1. Here’s what will likely result in a better quarter for Indian banks

Here’s what will likely result in a better quarter for Indian banks

Q2FY17 is likely to be a better quarter for banks compared to the past three quarters, given two main drivers—the rally in bonds and slower monetary transmission.

By: | New Delhi | Published: October 15, 2016 6:04 AM

Q2FY17 is likely to be a better quarter for banks compared to the past three quarters, given two main drivers—the rally in bonds and slower monetary transmission. However, at the sector level, outstanding system credit continues to decline as PSU banks consolidate their balance sheets further to tackle asset quality issues and incrementally corporates shift to the bond market due to ~200 bps cheaper cost of borrowing versus banks. As a result, the loan books for most PSU banks under our coverage are likely to have declined ~5-10% y-o-y whereas private banks are likely to show ~20% y-o-y growth.

Rally in bonds: Q2FY17 saw a significant drop in bond yields of 50-70 bps q-o-q across government securities (G-Secs) and corporate bonds. We expect most banks, especially PSU banks, to show strong treasury gains for Q2. Typically, a drop in bond yield implies higher pension liabilities, though our discussions with a few PSU banks suggest that most of them may postpone their provisioning to H2. Within private banks, IDFCBK could be a significant gainer, given bonds form ~50% of its balance sheet. Bond gains could comprise ~30% of its FY17e PBT.

Steady margins: While bonds yields have declined sharply, bank deposit rates and lending rates haven’t declined much, indicating the pressure on banks to maintain margins to provide for credit costs. Margins are likely to remain stable in Q2.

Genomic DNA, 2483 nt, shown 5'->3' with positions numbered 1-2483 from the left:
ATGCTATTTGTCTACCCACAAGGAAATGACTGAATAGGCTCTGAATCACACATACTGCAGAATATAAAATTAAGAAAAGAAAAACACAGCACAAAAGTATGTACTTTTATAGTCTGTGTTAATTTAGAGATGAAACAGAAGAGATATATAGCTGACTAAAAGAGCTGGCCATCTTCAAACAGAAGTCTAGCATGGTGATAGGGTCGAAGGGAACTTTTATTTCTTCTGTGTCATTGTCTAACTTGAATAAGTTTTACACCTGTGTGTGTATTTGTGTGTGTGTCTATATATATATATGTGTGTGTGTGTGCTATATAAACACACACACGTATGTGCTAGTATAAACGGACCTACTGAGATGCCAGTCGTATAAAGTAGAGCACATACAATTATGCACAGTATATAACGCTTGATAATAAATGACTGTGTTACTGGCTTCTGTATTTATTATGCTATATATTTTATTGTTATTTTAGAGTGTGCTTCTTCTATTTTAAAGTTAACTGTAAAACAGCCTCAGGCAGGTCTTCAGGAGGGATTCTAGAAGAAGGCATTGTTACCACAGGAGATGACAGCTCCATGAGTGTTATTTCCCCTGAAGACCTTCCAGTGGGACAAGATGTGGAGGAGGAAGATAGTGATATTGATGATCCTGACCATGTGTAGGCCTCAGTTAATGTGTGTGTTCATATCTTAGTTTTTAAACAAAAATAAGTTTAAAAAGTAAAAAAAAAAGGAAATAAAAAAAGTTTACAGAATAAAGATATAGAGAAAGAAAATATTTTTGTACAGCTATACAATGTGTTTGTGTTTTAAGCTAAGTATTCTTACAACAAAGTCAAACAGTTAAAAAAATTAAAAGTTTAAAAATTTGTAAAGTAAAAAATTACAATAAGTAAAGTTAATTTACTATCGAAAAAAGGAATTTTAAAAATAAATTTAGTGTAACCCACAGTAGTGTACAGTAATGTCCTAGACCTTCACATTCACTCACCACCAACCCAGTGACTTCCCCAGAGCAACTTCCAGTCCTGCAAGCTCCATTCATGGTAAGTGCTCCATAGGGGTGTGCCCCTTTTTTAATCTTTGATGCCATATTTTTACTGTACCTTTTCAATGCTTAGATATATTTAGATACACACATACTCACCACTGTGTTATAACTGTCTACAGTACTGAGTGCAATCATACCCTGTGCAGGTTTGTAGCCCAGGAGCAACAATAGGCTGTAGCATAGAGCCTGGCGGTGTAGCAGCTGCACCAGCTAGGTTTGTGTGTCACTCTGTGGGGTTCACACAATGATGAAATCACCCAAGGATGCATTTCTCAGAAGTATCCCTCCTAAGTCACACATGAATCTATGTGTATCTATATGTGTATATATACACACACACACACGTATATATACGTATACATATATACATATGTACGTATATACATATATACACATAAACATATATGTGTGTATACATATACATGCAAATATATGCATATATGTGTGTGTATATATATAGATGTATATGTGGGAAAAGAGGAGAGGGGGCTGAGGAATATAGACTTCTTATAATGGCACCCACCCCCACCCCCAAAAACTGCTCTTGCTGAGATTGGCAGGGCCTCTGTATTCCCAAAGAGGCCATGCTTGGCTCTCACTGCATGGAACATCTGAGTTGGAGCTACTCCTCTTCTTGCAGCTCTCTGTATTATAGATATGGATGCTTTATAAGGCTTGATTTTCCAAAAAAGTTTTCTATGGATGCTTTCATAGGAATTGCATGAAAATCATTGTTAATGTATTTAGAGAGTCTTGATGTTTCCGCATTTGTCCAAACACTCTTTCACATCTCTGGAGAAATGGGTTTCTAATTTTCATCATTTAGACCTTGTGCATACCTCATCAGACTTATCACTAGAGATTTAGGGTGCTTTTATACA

Asset quality steady, but credit cost to remain high: With most of the asset quality recognition already done, we expect slippages to reduce to ~2-3% against 5%+ in recent quarters, though overall gross stress is not likely to increase, which is ~15% for PSU banks. However, as the NPL buckets deteriorate, credit costs will remain high at over 150 bps, similar to recent quarters. The only saving grace is that potential treasury gains will help them offset the provisions largely, which could lead to better RoA, albeit one-time. Overall, we expect PSU banks and private banks to deliver 2% and 15% earnings growth y-o-y for Q2FY17.

Prefer private banks: We believe much of the recent rally of PSU banks has been due to bond yield movement, though asset quality risks and capital issues still remain the bugbears for most of them. Private banks, on the other hand, continue to march ahead, capturing market share and delivering steady profitability. We therefore remain positive on them. IDFC Bank and HDFC Bank (both Buy) remain our top picks.

How have rates moved?

Most short and long rates have come off c.100bps over the last 14 months, roughly in line with the repo rate. But the question is, has this resulted in effective monetary transmission? And the answer we think is “No”, at least if one were to compare it over the same period. It’s interesting to see that banks have not cut either their deposit or lending rates by much. This, we believe, continues to be the effect of balance sheet consolidation that is under way.

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